18 Clinical presentation
Motor apraxia ‘Clumsy’ ‘Stiff’ Abnormal play No imagination No pretending Prefers to play alone

19 Clinical presentation
Overlap and co-morbidity with Mental retardation Developmental dysphasia Obsessive Compulsive Disorder Schizoid personality Bi-polar Disorder ADHD Sleep disturbance Behavior disorder

20 Regression Up to 1/3 with ASD will regress Mean age at regression
18-24 months Shinnar et al, 2001 McVicar et, 2005 41.4 months Jones LA and Campbell JM, 2010

21 Epilepsy Comorbid epilespy 5-38% Bimodal incidence of epilepsy
Rossi PG et al. Brain Develop ;17:169-74 Tuchman and Rapin. Lancet Neurol ;1:352-58 Danielsson S et al. Epilepsia ;46:918-23 Bimodal incidence of epilepsy Infancy to age 5 Adolescence (>10 years) Volkmar and Nelson. J Am Acad Child Adolesc Psychiatry ;29:127-29

22 Epilepsy Cumulative probability of epilepsy Autism alone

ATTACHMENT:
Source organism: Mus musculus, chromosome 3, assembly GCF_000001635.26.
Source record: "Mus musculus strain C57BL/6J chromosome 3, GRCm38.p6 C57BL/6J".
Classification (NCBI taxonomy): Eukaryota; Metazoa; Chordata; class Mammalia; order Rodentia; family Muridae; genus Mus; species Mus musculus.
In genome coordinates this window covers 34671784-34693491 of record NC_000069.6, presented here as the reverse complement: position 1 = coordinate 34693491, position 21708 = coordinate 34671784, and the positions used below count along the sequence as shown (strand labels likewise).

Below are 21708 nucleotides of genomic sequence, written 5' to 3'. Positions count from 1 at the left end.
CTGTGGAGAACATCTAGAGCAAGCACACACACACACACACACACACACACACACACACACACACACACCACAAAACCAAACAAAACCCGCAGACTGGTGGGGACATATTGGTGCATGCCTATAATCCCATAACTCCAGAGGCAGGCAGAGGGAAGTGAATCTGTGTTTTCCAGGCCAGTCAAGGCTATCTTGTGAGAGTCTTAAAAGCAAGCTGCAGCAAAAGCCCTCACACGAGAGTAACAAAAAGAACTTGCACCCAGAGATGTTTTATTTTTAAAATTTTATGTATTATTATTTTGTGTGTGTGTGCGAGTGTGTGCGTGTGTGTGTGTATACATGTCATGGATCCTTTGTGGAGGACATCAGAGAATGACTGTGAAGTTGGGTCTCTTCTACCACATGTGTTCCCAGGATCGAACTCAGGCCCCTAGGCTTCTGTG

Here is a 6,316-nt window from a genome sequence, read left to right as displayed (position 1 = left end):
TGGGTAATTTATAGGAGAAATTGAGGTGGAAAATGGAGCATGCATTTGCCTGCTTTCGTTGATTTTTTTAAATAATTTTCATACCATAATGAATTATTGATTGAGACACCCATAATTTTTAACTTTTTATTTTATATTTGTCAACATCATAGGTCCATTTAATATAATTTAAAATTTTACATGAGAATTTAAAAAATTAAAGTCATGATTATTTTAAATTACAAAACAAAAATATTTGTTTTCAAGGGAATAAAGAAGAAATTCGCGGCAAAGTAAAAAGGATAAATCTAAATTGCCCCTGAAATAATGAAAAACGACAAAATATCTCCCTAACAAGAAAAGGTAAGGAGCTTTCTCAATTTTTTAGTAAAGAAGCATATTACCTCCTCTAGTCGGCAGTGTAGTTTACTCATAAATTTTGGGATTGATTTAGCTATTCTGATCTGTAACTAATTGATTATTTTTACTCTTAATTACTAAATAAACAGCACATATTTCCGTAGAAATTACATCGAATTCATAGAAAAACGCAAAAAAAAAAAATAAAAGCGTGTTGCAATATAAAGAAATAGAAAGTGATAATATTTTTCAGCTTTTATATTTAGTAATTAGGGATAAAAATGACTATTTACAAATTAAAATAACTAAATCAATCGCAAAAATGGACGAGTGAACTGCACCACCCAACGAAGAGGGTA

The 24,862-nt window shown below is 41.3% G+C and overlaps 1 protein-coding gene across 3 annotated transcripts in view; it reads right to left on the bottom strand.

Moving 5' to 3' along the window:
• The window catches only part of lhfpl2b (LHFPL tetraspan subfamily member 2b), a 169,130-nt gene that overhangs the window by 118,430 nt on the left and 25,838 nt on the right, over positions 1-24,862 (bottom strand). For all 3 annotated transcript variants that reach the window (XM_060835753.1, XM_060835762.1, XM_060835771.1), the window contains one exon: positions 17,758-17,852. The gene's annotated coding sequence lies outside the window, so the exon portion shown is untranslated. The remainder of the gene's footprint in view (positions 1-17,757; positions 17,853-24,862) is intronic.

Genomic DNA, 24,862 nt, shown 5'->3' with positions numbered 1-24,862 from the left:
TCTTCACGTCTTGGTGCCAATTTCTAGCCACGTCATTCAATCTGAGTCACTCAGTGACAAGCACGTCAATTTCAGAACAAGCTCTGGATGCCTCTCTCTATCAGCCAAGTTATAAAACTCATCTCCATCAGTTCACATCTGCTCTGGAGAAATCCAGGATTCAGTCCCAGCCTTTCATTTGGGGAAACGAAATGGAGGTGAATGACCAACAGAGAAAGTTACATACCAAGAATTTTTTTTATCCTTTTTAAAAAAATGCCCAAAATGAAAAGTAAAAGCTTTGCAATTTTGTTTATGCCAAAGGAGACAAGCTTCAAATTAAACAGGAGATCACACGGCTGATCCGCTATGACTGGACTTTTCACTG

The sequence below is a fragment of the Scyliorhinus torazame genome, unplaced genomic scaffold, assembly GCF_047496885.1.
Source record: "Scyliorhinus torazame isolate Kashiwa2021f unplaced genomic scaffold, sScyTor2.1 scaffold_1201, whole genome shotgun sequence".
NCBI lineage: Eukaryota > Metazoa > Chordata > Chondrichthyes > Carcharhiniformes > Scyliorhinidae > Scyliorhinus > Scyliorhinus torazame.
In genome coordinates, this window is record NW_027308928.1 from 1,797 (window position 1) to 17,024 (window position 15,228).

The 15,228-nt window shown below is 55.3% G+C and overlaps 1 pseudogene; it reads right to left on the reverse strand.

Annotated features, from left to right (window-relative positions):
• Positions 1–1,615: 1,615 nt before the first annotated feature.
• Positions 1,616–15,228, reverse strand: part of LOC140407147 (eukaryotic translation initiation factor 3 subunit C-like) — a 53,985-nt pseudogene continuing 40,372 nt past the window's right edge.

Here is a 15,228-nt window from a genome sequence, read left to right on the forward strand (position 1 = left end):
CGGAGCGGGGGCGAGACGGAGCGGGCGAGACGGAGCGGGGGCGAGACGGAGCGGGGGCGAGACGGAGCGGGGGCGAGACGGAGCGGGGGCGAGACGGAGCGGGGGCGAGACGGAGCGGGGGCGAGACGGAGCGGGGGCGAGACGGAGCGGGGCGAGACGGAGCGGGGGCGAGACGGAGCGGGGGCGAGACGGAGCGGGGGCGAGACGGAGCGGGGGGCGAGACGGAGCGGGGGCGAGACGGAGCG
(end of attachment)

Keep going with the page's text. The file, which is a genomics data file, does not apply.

2% at 5 years 8% at 10 years Autism with severe mental retardation (MR) 7% at 1 year 16% at 5 years 27% at 10 years Autism with MR and cerebral palsy (CP) 20% at 1 year 35% at 5 years 67% at 10 years Tuchman and Rapin. Lancet Neurol ;1:352-58

23 Epilepsy Epilepsy persists into adult life Remission in 16%
Danielsson S et al. Epilepsia ;46:918-23

24 Epilepsy 10 year follow up (n=30) 25% epileptic seizures
68% epileptiform EEG prior to seizure onset 18% epileptiform EEG/NO SEIZURES Epileptic group Lower IQ Lower social maturity score ↑ frequency of psychotropic medication tx Hara H. Brain Dev. 2007;29:

25 Sleep Sleep difficulties in children with autism 56%-68%
Clements J et al. J Child Psychol Psychiat :27: Hoshino Y et al. Folia Psychiatrica et Neurologica Japonica. 1984:38:45-51 Wiggs L and Stores G. J Intell Dis Res ;40:518-28 Up to 89% in high-functioning if ‘past’ included Richdale AL and Prior MF. Eur Child Adoles Psychiat ;4:175-86

26 Sleep Disturbances More variable sleep patterns Sleep onset
Sleep maintenance Irregular sleep-wake patterns Hoshino Y et al. Folia Psychiatrica et Neurologica Japonica. 1984:38:45-51

27 Sleep Disturbance and Intensity of ASD Symptoms
Parent report of sleep problems Fewer hours of sleep predicted ↑ autism scores Social skills deficits Stereotypic behavior predicated by Fewer hours of sleep Screaming during night Predicted communication problems ↑ sensitivity to environmental stimuli in bedroom Screaming at night Schreck KA et al. Research Dev Dis ;255:57-66

28 Sleep Behaviors and Quality of Sleep